"In studding-sails!" he suddenly shouted. "Let fly royal and topgallant sheets!"

The first-named sails were speedily hauled down. The crew then hurried aloft to hand the others, which were fluttering in the wind.

"Three reefs in the topsails!" was the next order given.

A strong crew alone could have performed the operation as rapidly as it was got through. The courses were next brailed up. Still the ship flew on as fast as previously before the rising gale.

"Bedad! and it's my belafe that we're going to have old Harry Cane on board," observed Dan to Pompey.

"You not far wrong dere," answered the black. "Cappen Massey know what him about. I'se sooner be 'board Ouzel Galley when a hurricane blowing dan on board many a king's ship, when de cappen tink he berry wise an' carry on till de masts go ober de side."

"Troth! an' ye're right there, Pompey, my jewel! We'll be afther running out of the harricane, and sorra the worse will we be."

The confidence felt by the young master's two faithful followers was shared by most of the crew.

The Ouzel Galley behaved admirably; she ran on before the fast-rising seas roaring up alongside. The wind whistled in her rigging, and bright flashes of lightning darted from the black clouds now gathering thickly overhead.

As the night drew on the wind increased, and it was now blowing a regular hurricane; still, as long as there was plenty of sea room, no danger was to be apprehended, unless indeed, the ship should be struck by lightning, against which no skill or seamanship could guard. No one on board could hide from himself that such might possibly occur, as the flashes succeeded each other with still greater and greater rapidity, the lightning frequently running along the yards, now playing round the mast-heads, now darting over the foaming seas in snake-like forms. In the intervals between the flashes, so dense was the darkness that the eye failed to see half across the deck, and had another vessel been overtaken, the Ouzel Galley might have run her down before she could have been perceived. The canvas had been reduced to a single close-reefed fore-topsail, which so tugged and strained at the mast that every instant it seemed as if about to be torn out of the bolt-ropes. As long as the wind blew from the westward or south-west, the ship could run on with safety till she had got to the eastward of Cuba, and before that time there was every probability of the hurricane ceasing. Her only safe course was to keep directly before it, for if she were to bring the seas abeam, they would to a certainty sweep over her and carry everything before them.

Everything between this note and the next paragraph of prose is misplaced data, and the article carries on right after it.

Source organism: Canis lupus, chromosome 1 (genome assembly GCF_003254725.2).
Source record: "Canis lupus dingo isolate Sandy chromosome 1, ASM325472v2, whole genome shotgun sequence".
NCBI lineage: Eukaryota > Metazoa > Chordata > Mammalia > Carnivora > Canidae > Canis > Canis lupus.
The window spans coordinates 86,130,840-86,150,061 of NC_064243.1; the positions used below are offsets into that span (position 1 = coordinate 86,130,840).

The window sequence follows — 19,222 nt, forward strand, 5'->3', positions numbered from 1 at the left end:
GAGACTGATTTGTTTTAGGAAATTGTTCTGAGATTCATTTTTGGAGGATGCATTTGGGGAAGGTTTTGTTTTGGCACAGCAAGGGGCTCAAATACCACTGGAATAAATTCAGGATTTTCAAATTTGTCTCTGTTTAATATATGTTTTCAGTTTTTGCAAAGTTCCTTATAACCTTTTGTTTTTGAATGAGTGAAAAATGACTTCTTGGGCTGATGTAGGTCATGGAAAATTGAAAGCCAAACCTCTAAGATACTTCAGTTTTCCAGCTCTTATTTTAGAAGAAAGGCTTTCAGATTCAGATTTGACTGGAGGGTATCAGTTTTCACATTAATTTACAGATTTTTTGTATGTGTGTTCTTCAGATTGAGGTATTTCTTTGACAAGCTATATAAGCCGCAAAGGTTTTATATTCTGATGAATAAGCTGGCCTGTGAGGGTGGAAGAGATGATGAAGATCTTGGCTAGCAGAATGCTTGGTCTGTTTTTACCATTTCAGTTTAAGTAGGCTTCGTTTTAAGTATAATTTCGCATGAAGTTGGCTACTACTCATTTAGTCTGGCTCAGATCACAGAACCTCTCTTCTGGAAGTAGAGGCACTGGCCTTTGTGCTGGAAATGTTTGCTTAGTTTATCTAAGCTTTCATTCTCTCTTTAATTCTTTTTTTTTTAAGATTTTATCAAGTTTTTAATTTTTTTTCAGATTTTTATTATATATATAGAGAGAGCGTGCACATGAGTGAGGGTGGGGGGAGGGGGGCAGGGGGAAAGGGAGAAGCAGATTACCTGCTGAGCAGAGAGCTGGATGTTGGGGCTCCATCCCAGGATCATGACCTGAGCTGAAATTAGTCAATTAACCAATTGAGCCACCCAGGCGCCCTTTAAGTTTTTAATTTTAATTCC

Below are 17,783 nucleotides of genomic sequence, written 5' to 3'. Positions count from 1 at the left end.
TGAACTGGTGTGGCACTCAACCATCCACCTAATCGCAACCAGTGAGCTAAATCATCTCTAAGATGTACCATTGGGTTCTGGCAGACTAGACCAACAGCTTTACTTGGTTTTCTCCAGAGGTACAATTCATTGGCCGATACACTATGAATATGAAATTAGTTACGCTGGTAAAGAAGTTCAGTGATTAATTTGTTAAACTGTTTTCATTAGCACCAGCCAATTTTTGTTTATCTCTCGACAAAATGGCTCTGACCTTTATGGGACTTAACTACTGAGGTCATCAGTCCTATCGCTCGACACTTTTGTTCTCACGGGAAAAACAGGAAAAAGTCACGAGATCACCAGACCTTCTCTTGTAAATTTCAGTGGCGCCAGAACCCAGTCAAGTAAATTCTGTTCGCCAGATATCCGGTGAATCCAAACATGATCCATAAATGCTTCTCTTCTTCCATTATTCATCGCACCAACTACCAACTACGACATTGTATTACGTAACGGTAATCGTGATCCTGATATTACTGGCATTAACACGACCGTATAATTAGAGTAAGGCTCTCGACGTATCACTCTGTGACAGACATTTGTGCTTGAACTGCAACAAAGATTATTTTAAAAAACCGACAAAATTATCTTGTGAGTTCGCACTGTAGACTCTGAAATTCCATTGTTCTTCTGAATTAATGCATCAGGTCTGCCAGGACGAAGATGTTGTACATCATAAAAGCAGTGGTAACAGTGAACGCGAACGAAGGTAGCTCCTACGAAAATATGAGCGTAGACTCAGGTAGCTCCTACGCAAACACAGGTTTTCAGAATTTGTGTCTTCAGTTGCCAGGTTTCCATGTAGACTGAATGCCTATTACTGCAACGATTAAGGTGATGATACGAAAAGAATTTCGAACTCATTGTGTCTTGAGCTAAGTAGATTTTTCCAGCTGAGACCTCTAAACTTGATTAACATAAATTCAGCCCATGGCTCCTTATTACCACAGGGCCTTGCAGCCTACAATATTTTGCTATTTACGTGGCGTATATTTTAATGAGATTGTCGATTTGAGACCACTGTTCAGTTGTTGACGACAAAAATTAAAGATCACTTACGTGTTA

Owen remained on deck, holding on to a stanchion, while two of his stoutest hands were at the wheel. For some hours he had stood at his post, feeling no apprehension of danger, when towards the end of the middle watch the wind shifted suddenly to the southward, blowing with even greater fury than before. The helm was put a-starboard, and the Ouzel Galley was now running towards the dangerous coast of Cuba. There was no help for it; but Owen expected, as is often the case during a hurricane, that ere long the wind would again shift.

For a short time there was a comparative lull, and all on board hoped that the gale was breaking.

"We shall be able, I am thinking, sir, to make sail and haul off from the shore by morning," observed his first mate. "It is well not to get nearer the Cuba coast than we can help. There are not a few low keys and sandbanks to bring us up; or one of the enemy's cruisers may be spying us, and it would give us a job to get away from her."